When I first started working with technology in schools, speech recognition software was quite expensive and not very good. Now it’s built in to phones, tablets, and computers and available for anyone to use. While I don’t want to get into an argument about the necessity of teaching keyboarding in 2016, I do want to let you know that there are other options to quickly and efficiently get student words on a document.
How to Turn Speech Into Text
Did you ever notice the little microphone next to the spacebar on your iPad or iPhone keyboard? Tap it and say something. It lets you speak your text in just about any app that lets you type.
BONUS FEATURE: Word Prediction
Notice a little white line above the T and Y keys? Swipe up on it to reveal the built in word prediction feature. As you start typing something, it will try to predict what you are typing. Once you see the word you want, tap it.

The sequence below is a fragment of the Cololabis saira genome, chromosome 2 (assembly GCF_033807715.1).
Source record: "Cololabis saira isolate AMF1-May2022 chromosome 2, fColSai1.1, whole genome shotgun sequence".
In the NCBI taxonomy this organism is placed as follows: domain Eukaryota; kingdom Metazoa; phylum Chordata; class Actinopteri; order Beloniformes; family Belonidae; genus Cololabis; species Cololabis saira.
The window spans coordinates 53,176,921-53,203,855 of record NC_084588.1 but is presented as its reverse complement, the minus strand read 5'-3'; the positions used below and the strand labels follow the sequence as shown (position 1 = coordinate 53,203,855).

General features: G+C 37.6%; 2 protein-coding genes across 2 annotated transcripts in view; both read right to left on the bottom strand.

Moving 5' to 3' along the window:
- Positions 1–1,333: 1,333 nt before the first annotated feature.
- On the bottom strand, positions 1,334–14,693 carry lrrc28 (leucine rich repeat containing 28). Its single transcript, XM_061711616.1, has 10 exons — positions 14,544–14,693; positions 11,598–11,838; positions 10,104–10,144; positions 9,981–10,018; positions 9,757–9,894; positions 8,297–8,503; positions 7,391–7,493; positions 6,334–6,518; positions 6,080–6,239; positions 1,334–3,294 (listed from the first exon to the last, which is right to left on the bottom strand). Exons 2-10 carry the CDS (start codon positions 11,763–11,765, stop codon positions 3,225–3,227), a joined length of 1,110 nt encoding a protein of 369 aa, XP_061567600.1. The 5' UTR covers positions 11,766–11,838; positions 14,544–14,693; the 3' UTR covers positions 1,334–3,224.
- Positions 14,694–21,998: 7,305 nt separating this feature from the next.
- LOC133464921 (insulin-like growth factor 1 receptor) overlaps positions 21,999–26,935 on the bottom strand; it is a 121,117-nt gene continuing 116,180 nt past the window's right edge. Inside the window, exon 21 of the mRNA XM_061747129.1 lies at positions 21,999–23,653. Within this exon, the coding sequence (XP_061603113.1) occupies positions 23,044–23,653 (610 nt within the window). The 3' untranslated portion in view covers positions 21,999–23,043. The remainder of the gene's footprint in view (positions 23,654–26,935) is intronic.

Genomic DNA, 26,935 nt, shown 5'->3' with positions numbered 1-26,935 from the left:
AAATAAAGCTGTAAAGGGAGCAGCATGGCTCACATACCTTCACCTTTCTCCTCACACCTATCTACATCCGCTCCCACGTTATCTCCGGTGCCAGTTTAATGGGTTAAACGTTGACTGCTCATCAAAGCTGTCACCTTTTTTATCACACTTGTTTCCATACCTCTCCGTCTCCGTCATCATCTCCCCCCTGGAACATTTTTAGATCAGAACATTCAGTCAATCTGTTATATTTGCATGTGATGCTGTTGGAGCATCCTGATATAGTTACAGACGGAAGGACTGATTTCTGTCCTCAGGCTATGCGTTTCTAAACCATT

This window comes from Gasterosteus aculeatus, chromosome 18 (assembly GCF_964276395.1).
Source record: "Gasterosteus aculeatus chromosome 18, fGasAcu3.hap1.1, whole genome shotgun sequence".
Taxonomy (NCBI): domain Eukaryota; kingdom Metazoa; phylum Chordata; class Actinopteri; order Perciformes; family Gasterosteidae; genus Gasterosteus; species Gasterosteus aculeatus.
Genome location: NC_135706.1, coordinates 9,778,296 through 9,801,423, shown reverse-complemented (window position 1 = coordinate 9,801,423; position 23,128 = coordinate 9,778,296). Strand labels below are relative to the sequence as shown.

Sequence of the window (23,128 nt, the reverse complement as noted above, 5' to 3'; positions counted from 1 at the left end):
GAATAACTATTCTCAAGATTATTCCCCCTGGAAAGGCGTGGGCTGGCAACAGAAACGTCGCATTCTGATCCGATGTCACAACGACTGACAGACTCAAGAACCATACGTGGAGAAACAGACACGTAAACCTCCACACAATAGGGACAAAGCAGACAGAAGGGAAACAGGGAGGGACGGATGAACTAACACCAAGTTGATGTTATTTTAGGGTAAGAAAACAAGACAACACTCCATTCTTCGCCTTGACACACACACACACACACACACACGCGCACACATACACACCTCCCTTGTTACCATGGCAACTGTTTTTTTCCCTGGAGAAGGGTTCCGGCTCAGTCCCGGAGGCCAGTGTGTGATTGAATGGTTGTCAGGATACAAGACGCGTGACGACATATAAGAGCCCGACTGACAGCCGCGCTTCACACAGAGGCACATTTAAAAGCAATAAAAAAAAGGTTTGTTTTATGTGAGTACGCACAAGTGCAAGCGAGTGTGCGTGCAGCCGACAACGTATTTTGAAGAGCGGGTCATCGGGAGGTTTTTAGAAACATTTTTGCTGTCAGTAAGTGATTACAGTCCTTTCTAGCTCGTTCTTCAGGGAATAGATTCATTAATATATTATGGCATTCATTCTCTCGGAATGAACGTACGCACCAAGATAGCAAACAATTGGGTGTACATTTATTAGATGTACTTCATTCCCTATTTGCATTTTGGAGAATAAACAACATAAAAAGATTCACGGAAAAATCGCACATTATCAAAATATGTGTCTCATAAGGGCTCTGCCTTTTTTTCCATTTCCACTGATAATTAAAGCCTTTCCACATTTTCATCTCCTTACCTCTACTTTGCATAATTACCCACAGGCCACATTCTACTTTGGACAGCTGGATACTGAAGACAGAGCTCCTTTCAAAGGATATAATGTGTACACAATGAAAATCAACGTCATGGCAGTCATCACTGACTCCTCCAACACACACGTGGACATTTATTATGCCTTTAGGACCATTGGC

In any Google Doc, go to TOOLS and select “Voice Typing”.
Turn on Dictation
Go to your SYSTEM PREFERENCES and select Dictation and Speech.
If you would like to dictate text, open an app. (The example below uses Microsoft Word.)
Click in the document where you would like to start typing and press the fn key twice.
NOTE: If this is the first time you are using dictation, and you selected Enhanced Dictation, you will need to wait for the language file to download.
As you speak you can add punctuation by saying “period”, “comma”, or “question mark”. You can also say “new line” to start a new paragraph.
Text to Speech on Mac OS
Having your text read back to you after typing is a good way for students to proofread their work. To enable Text to Speech go to the SYSTEM PREFERENCES and select “Dictation & Speech”.